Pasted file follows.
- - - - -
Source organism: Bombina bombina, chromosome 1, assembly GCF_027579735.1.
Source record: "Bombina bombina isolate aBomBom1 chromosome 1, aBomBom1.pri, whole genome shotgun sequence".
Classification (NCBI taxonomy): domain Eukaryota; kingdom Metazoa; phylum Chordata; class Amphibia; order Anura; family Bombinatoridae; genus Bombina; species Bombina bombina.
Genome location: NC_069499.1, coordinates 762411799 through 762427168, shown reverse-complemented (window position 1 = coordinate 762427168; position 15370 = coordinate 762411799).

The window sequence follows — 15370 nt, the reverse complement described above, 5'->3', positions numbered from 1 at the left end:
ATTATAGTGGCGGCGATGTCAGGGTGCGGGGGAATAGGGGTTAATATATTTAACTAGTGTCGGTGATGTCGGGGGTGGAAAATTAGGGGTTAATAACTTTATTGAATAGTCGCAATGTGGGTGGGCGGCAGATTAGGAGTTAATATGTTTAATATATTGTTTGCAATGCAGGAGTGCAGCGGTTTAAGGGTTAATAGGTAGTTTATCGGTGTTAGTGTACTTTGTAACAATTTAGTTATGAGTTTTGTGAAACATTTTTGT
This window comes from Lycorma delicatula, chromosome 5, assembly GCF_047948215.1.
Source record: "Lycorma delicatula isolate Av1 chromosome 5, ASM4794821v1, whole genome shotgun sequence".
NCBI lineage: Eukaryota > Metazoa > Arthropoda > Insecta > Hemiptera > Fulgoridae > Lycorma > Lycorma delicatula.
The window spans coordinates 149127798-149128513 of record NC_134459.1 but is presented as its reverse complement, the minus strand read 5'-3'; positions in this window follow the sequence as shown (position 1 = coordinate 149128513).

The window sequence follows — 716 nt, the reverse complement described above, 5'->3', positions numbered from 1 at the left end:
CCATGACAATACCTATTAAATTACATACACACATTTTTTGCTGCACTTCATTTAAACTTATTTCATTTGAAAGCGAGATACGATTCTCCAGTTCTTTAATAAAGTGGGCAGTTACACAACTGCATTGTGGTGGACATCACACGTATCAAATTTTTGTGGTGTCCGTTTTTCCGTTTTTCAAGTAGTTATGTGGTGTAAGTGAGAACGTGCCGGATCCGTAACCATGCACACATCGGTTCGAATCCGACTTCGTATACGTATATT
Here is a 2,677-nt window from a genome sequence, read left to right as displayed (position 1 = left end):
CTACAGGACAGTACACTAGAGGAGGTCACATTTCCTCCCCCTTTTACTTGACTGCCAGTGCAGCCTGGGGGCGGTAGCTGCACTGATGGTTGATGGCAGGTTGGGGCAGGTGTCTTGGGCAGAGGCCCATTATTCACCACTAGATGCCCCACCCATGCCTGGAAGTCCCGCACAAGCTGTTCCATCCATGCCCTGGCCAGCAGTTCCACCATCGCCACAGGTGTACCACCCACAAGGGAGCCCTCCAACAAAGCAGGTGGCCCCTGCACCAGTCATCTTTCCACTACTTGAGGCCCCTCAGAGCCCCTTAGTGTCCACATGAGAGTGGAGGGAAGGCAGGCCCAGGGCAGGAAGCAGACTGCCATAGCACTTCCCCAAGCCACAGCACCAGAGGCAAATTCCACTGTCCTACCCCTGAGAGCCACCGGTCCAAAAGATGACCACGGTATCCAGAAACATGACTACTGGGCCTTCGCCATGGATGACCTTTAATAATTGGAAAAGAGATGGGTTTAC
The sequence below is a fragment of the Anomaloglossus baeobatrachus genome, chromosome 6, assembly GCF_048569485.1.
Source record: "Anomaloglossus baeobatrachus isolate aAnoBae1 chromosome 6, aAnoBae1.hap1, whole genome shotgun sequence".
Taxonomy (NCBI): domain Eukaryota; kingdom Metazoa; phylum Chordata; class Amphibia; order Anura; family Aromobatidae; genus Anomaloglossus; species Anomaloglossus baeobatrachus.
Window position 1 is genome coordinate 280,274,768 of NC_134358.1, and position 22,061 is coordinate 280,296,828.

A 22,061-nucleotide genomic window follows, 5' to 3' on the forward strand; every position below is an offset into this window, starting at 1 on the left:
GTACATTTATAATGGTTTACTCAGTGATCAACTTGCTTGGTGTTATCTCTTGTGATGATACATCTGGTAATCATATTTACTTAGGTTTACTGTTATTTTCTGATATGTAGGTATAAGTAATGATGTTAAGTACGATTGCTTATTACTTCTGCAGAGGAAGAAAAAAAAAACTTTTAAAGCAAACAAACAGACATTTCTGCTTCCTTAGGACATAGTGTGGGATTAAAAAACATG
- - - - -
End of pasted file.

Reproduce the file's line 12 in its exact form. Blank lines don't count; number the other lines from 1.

CCATGACAATACCTATTAAATTACATACACACATTTTTTGCTGCACTTCATTTAAACTTATTTCATTTGAAAGCGAGATACGATTCTCCAGTTCTTTAATAAAGTGGGCAGTTACACAACTGCATTGTGGTGGACATCACACGTATCAAATTTTTGTGGTGTCCGTTTTTCCGTTTTTCAAGTAGTTATGTGGTGTAAGTGAGAACGTGCCGGATCCGTAACCATGCACACATCGGTTCGAATCCGACTTCGTATACGTATATT